Why We Don't Have a Classics Section

 

In doing research for this post, I found out what I had expected, there is no one hard and fast definition for ‘classic.’ I don’t think there can ever be one definition for what constitutes a classic book that will be agreed upon by everyone, nor a list of rules that will work for everyone and every book. Many people have tried though, and I think something can be learned from each attempted definition. 

Elizabeth Blumele writing for Publisher’s Weekly in 2014 posited that “ in order to reach “classic” status, a book needs to be widely considered — by thoughtful readers as well as the brightest intellects in the field — to be worthwhile, notable, extraordinary, a valuable addition to literature, resonant and striking to the mind (ideally also to the heart and spirit). A classic does not have to uplift the soul, but it must stretch, or deeply enrich, the human being. And it must endure the scrutiny of the ages. It must transcend its time.” This is a good list of must-haves, but to me it creates more questions than answers. What differentiates a thoughtful reader from an unthoughtful one? Who decides if a book is “worthwhile, notable, extraordinary, a valuable addition to literature?” A book could “stretch, or deeply enrich” one human being and have no impact whatsoever on another. So while these are good traits to use to define a classic, they themselves require definition.

Christopher Smith writing for HuffPost in 2013 defines classics as “any book that is not a new book, one that merits re-reading, 5, 10, even 100 years or more after its publication…books that are not the books of the moment.” This definition has the same pitfalls as Elizabeth Blumele’s however. I read The Scarlet Letter once and I don’t feel as if I ever need to read it again. I have read the 7th Harry Potter book upwards of 50 times. 

Going back to 1999, an essay collection titled “Why Read the Classics” by Italo Calvino was postumatley published in which the author offers up a few common definitions of classic only to refute them. “The classics are those books about which you usually hear people saying: ‘I’m rereading…’ never ‘I’m reading…” This of course doesn’t make room for kids who are discovering a classic for the first time, and ignores the huge amount of books considered classics all over the world, both points which Calvino brings up. He slowly leads the reader to a definition he can stand behind, deciding that “classics are those books which come to us bearing the aura of previous interpretations, and trailing behind them the traces they have left in the culture or cultures (or just in the language and customs) through which they have passed,” or more simply, “a classic is a book which has never exhausted all it has to say to its readers.” He continues to list characteristics of classics, but I like that last definition, because I think it gets close to giving guidelines to booksellers and readers alike as to how to classify a classic. “A book which has never exhausted all it has to say.” This is of course still incredibly subjective and is in no way an immovable hard and fast definition, but I still think it can be useful. It does lead to the questions though, what should a classic say?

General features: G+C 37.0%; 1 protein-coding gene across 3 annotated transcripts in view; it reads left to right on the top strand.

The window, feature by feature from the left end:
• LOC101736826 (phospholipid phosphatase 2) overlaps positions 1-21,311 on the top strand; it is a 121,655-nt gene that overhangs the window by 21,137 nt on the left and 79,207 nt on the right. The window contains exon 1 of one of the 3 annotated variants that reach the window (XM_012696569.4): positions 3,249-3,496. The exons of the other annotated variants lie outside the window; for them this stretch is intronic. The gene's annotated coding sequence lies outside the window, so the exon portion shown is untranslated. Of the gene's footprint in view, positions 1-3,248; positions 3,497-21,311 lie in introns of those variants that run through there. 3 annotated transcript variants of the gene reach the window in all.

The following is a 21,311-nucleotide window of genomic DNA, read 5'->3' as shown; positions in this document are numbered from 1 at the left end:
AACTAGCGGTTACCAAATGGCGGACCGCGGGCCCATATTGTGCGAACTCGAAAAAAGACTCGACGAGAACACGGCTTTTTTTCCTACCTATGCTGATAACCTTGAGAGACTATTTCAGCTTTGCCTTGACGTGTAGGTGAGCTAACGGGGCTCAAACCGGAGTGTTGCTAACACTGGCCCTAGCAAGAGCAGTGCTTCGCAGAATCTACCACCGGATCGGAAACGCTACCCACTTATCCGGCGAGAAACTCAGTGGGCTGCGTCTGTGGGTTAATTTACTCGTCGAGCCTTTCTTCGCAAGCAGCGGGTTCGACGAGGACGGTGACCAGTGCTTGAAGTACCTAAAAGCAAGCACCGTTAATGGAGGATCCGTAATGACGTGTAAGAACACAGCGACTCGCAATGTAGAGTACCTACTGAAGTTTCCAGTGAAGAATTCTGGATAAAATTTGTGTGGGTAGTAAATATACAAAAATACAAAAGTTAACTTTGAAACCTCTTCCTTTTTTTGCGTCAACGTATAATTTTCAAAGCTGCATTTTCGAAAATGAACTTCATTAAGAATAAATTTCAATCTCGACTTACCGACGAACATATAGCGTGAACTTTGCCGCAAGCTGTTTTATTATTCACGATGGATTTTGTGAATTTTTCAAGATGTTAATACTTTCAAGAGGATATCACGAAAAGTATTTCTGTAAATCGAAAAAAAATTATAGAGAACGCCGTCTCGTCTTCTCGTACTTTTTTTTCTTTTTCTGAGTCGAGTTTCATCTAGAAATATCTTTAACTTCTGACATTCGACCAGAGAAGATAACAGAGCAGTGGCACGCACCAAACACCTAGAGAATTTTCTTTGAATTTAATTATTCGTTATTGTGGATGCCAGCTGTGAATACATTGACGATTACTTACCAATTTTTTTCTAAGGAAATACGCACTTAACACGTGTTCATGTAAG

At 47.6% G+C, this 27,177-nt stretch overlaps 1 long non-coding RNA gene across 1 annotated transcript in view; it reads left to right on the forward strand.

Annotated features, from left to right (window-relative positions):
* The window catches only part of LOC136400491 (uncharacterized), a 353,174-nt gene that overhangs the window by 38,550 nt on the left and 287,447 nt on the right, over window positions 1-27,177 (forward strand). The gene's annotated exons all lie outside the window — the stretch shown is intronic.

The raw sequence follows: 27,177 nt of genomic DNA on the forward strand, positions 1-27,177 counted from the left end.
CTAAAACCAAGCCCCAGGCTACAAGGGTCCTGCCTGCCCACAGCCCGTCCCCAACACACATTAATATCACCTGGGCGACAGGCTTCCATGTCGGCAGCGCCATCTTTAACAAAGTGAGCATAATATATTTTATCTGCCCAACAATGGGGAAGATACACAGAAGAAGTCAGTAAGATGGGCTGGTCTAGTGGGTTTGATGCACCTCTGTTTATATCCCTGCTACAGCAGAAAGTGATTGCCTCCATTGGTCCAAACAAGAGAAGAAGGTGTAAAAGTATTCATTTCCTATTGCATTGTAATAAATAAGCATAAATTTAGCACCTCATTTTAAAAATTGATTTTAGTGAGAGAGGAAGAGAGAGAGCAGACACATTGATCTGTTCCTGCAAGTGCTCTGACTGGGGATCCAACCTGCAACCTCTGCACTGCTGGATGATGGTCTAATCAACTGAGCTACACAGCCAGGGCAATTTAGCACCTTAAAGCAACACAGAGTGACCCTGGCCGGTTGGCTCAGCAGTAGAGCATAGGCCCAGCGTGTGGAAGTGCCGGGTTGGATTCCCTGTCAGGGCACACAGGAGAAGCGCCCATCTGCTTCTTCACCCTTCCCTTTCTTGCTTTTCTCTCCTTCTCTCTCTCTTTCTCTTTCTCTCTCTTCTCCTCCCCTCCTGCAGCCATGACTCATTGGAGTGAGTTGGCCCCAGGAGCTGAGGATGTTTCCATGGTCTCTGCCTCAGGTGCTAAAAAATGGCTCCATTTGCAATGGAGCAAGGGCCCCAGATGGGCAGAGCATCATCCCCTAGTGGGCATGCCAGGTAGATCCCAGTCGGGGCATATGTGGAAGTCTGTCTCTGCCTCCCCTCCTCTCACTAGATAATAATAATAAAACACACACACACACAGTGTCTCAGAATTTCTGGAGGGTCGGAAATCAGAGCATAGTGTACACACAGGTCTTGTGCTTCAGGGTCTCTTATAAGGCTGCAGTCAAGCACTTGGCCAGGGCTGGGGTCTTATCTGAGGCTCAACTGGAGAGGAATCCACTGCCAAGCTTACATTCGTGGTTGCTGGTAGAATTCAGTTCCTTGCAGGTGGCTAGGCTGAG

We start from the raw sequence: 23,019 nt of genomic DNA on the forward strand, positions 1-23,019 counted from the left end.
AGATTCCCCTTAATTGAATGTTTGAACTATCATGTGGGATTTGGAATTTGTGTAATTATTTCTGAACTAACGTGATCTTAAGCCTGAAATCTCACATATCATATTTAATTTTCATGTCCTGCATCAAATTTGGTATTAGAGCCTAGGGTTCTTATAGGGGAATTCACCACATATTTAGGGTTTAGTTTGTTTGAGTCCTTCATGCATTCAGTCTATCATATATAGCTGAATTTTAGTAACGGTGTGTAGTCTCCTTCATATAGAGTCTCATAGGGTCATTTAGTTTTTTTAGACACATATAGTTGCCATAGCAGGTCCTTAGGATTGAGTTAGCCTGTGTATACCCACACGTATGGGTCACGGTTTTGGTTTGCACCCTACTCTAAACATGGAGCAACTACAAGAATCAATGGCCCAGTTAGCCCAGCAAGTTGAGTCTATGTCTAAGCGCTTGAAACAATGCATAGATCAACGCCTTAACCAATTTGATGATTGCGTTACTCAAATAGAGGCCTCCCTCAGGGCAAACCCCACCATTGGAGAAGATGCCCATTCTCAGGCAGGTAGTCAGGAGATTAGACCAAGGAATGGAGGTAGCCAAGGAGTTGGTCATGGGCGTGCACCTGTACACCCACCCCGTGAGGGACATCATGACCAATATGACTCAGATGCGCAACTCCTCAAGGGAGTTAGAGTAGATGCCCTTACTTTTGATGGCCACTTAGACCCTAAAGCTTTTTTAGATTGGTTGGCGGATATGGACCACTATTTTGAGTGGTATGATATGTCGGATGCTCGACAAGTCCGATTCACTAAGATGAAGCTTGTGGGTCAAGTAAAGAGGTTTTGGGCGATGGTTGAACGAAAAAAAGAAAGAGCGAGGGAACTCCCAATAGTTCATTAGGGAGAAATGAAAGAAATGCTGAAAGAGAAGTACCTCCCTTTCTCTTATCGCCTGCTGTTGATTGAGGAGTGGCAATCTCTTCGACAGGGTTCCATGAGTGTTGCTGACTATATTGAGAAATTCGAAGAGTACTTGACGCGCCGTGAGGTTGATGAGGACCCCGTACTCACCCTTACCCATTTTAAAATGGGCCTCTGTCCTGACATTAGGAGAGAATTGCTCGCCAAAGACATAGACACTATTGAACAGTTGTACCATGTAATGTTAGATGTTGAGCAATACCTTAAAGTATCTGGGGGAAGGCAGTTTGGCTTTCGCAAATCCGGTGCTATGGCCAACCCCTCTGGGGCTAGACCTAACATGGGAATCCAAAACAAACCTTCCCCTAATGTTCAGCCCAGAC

I think too often people view classics as serious and sad, but as Blumele says in her article, “Anthony Trollope lives in Classics, as does Twain, as does Aristophanes’ The Frogs, as do Shakespeare’s comedies” meaning that classics do not have to have to be serious. Of course, these examples, while unserious, have substance outside of comedy. Shakespeare's comedies, for example, which are the only of these I have read, take on the politics and traditions of the time, and continue to make sense in the modern era. Laura Miller in a 2014 Salon article writes that “Impact and import, historic and artistic, is another quality often demanded of a book before it can be awarded classic status,” citing Uncle Tom’s Cabin as an example of a “mediocre novel” which “sometimes makes it under the classics wire because it had such a profound effect on the conscience of the American public and is thought to have helped precipitate the Civil War.” But then I think of Tolkein and the incredible “impact and import” he had on the Fantasy genre and society as a whole, yet you will never see him shelved in Classics at Barnes and Noble, nor will he be read in a High School English class to be analyzed and dissected for a semester. Maybe he did not contribute to a political movement, but he still has a lasting effect on western culture.